Generic name: BARIUM SULFATE 1000mg in 1mL
Dosage form: rectal suspension
Medically reviewed by Drugs.com. Last updated on Aug 20, 2019.
Individual technique will determine the suspension quantity and barium sulfate content to be used. Because of the rapid flow characteristics of Flo-Coat, caution should be exercised not to overfill the colon.
Shake VIGOROUSLY for 30 seconds before using.
The following procedure is suggested for double contrast examination of a well prepared, adult colon. This procedure is intended as a guide only. The actual procedure will depend upon patient symptoms and conditions as well as physician preference and judgement.
An enema administration system with 1/2” ID tubing, such as Aircon, is used for ease of administration. At the physician’s discretion, fluoroscopy may be used during the introduction of the barium sulfate suspension to determine contraindications for continuing the examination.
Start with the patient either prone or in the left lateral position (physician preference). The examination should be performed by a trained physician or properly trained medical personnel. The enema tip is inserted and taped to the buttocks with one or two pieces of tape. Approximately 500 mL of the suspension (or enough to reach the splenic flexure) is introduced into the colon.
After introducing Flo-Coat to the splenic flexure, the clamp on the 1/2” tubing is shut. The patient is now turned left anterior oblique and air is introduced.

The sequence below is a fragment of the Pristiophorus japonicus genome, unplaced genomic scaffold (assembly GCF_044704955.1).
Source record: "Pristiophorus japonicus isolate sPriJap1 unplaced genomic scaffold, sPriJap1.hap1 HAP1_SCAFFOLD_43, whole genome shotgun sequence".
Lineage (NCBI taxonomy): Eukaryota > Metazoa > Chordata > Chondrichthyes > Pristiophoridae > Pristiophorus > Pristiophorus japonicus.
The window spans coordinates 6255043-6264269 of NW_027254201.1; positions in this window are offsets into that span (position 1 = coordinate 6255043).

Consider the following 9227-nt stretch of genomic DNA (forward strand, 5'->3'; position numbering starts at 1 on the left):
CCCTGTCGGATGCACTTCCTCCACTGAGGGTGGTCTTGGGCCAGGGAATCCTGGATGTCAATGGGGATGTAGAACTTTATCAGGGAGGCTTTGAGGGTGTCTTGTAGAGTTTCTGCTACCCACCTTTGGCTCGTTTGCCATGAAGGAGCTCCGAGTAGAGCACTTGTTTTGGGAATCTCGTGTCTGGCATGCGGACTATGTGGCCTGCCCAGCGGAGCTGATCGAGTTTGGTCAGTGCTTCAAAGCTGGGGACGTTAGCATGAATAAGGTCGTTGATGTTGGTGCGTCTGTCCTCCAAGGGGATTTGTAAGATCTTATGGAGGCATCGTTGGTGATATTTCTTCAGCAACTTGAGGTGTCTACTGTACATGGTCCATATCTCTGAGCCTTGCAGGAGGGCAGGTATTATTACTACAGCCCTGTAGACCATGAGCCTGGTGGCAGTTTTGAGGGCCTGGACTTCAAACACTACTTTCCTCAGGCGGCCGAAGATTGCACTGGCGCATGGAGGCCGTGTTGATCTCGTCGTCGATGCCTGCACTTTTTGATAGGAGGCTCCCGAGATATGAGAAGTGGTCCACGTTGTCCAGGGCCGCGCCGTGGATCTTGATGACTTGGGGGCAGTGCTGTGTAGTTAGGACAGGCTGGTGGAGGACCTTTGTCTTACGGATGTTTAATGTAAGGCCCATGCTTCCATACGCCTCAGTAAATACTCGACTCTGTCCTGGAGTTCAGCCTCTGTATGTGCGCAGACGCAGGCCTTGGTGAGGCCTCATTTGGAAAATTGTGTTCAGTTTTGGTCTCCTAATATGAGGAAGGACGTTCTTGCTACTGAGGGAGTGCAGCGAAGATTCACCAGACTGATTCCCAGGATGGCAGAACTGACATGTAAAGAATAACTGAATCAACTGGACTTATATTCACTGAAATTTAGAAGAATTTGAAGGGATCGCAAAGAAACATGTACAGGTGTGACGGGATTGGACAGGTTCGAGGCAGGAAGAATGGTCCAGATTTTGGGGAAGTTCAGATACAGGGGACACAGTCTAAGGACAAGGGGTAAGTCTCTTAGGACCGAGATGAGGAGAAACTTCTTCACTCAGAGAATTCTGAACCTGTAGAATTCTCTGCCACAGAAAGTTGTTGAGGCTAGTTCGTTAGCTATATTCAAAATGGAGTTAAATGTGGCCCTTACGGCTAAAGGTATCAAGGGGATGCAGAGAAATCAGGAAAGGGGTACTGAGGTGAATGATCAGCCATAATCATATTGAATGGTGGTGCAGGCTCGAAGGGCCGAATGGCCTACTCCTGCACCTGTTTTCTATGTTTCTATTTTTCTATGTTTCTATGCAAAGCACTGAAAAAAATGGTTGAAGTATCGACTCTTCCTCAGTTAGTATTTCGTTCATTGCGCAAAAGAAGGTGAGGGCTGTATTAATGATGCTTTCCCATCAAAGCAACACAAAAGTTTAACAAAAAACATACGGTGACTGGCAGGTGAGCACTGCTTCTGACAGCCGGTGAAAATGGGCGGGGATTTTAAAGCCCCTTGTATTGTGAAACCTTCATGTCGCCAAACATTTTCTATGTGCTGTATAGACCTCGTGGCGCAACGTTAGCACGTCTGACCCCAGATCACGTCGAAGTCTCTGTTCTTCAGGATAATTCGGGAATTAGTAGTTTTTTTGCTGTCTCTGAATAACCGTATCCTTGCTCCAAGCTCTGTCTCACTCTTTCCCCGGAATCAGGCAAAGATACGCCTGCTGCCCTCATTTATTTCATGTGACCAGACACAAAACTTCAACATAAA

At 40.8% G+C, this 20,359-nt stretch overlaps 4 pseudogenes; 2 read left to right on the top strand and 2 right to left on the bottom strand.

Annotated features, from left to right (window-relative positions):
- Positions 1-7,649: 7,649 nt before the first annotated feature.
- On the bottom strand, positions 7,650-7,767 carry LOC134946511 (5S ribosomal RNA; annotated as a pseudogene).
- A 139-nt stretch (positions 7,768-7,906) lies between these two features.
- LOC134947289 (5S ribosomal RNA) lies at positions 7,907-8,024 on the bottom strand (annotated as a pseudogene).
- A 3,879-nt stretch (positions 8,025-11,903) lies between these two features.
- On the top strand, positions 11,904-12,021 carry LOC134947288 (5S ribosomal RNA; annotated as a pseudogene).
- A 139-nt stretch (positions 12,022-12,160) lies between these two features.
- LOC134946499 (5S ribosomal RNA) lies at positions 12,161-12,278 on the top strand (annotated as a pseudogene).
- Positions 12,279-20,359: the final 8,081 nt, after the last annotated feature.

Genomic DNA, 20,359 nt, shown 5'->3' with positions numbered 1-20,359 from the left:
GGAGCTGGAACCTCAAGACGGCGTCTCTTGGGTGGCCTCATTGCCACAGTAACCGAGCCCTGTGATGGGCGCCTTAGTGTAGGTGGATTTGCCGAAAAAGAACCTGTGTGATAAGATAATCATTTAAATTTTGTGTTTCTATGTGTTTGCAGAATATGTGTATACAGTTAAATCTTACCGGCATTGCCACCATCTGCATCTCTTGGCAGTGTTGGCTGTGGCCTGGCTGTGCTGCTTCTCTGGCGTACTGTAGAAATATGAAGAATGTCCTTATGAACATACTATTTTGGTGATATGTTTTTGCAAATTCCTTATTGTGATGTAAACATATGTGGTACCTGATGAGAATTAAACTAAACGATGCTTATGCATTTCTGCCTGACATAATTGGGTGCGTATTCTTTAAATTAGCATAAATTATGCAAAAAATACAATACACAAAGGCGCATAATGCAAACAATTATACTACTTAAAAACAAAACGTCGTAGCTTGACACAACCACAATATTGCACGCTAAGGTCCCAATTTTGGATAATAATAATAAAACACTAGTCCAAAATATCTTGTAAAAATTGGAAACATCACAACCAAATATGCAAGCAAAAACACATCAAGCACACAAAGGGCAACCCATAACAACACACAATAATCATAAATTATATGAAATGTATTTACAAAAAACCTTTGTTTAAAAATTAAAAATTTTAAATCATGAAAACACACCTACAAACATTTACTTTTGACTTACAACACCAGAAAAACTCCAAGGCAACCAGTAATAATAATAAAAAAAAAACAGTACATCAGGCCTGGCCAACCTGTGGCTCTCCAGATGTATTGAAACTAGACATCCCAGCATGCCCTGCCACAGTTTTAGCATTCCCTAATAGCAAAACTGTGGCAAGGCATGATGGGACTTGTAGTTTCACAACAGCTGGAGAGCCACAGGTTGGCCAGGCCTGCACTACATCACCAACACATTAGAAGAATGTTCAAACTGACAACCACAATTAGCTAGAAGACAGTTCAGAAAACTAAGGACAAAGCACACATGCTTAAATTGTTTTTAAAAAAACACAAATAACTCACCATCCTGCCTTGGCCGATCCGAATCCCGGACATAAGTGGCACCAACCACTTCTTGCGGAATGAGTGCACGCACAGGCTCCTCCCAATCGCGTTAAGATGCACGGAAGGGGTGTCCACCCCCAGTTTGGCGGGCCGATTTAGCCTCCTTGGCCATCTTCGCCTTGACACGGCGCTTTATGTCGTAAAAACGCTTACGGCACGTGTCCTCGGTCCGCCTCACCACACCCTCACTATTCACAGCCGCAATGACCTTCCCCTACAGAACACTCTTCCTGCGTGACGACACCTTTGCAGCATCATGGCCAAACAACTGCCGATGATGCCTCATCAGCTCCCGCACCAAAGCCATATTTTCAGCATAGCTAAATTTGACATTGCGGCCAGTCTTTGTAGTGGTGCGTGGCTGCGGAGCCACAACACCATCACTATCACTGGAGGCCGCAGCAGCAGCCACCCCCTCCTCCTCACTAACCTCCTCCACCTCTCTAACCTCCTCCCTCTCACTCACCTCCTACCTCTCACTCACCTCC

The patient is turned to the prone position, air is introduced and the patient is rotated onto the right side. Additional air is introduced to move the column of barium sulfate suspension to the hepatic flexure. The patient is turned onto their back and additional air is introduced. If Flo-Coat has not reached the cecum, the head of the table may be raised to 45°. Finally, the patient is turned onto their left side and additional air is introduced. Additional turning of the patient with the introduction of air may be required to achieve complete distention of the colon.
With the patient prone, the enema bag is placed on the floor and the 1/2” tubing clamp opened in order to drain the barium sulfate suspension from the rectum. Spot films of the rectosigmoid may now be obtained. Additional air may be insufflated to provide adequate distention of the colon.
Removal of the enema tip at this time is optional, according to the preference of the examiner. Rotate the patient slowly 360° taking spot films and overhead radiographs.
For single patient use only. Properly discard unused portion.